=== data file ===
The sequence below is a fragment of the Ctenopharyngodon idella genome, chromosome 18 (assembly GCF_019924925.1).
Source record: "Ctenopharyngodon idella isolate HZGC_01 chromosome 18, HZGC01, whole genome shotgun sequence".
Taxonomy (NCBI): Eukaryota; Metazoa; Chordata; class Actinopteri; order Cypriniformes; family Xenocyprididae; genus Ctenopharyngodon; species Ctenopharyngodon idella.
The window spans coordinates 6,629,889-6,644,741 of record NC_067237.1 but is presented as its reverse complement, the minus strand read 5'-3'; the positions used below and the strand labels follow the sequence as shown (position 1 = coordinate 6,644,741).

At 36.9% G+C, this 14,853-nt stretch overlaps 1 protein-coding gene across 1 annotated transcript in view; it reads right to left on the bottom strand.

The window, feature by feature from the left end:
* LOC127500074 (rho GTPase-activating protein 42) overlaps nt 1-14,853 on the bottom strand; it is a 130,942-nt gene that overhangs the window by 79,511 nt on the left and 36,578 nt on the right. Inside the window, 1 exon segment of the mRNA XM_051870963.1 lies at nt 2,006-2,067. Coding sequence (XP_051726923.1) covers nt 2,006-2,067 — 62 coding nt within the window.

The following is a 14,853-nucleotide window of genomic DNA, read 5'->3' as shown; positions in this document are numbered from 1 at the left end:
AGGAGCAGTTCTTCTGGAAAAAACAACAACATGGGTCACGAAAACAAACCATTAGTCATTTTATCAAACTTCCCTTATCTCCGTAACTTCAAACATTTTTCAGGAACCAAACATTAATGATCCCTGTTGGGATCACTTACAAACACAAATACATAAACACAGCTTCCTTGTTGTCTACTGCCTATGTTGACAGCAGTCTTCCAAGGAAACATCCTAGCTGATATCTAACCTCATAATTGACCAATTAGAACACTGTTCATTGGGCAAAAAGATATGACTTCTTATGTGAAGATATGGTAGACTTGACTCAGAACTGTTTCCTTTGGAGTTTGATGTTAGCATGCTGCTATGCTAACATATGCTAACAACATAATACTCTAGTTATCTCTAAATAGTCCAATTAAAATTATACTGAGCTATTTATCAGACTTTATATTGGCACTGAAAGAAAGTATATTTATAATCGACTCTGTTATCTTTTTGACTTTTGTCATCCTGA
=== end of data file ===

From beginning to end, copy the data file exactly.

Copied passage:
The sequence below is a fragment of the Ctenopharyngodon idella genome, chromosome 18 (assembly GCF_019924925.1).
Source record: "Ctenopharyngodon idella isolate HZGC_01 chromosome 18, HZGC01, whole genome shotgun sequence".
Taxonomy (NCBI): Eukaryota; Metazoa; Chordata; class Actinopteri; order Cypriniformes; family Xenocyprididae; genus Ctenopharyngodon; species Ctenopharyngodon idella.
The window spans coordinates 6,629,889-6,644,741 of record NC_067237.1 but is presented as its reverse complement, the minus strand read 5'-3'; the positions used below and the strand labels follow the sequence as shown (position 1 = coordinate 6,644,741).

At 36.9% G+C, this 14,853-nt stretch overlaps 1 protein-coding gene across 1 annotated transcript in view; it reads right to left on the bottom strand.

The window, feature by feature from the left end:
* LOC127500074 (rho GTPase-activating protein 42) overlaps nt 1-14,853 on the bottom strand; it is a 130,942-nt gene that overhangs the window by 79,511 nt on the left and 36,578 nt on the right. Inside the window, 1 exon segment of the mRNA XM_051870963.1 lies at nt 2,006-2,067. Coding sequence (XP_051726923.1) covers nt 2,006-2,067 — 62 coding nt within the window.

The following is a 14,853-nucleotide window of genomic DNA, read 5'->3' as shown; positions in this document are numbered from 1 at the left end:
AGGAGCAGTTCTTCTGGAAAAAACAACAACATGGGTCACGAAAACAAACCATTAGTCATTTTATCAAACTTCCCTTATCTCCGTAACTTCAAACATTTTTCAGGAACCAAACATTAATGATCCCTGTTGGGATCACTTACAAACACAAATACATAAACACAGCTTCCTTGTTGTCTACTGCCTATGTTGACAGCAGTCTTCCAAGGAAACATCCTAGCTGATATCTAACCTCATAATTGACCAATTAGAACACTGTTCATTGGGCAAAAAGATATGACTTCTTATGTGAAGATATGGTAGACTTGACTCAGAACTGTTTCCTTTGGAGTTTGATGTTAGCATGCTGCTATGCTAACATATGCTAACAACATAATACTCTAGTTATCTCTAAATAGTCCAATTAAAATTATACTGAGCTATTTATCAGACTTTATATTGGCACTGAAAGAAAGTATATTTATAATCGACTCTGTTATCTTTTTGACTTTTGTCATCCTGA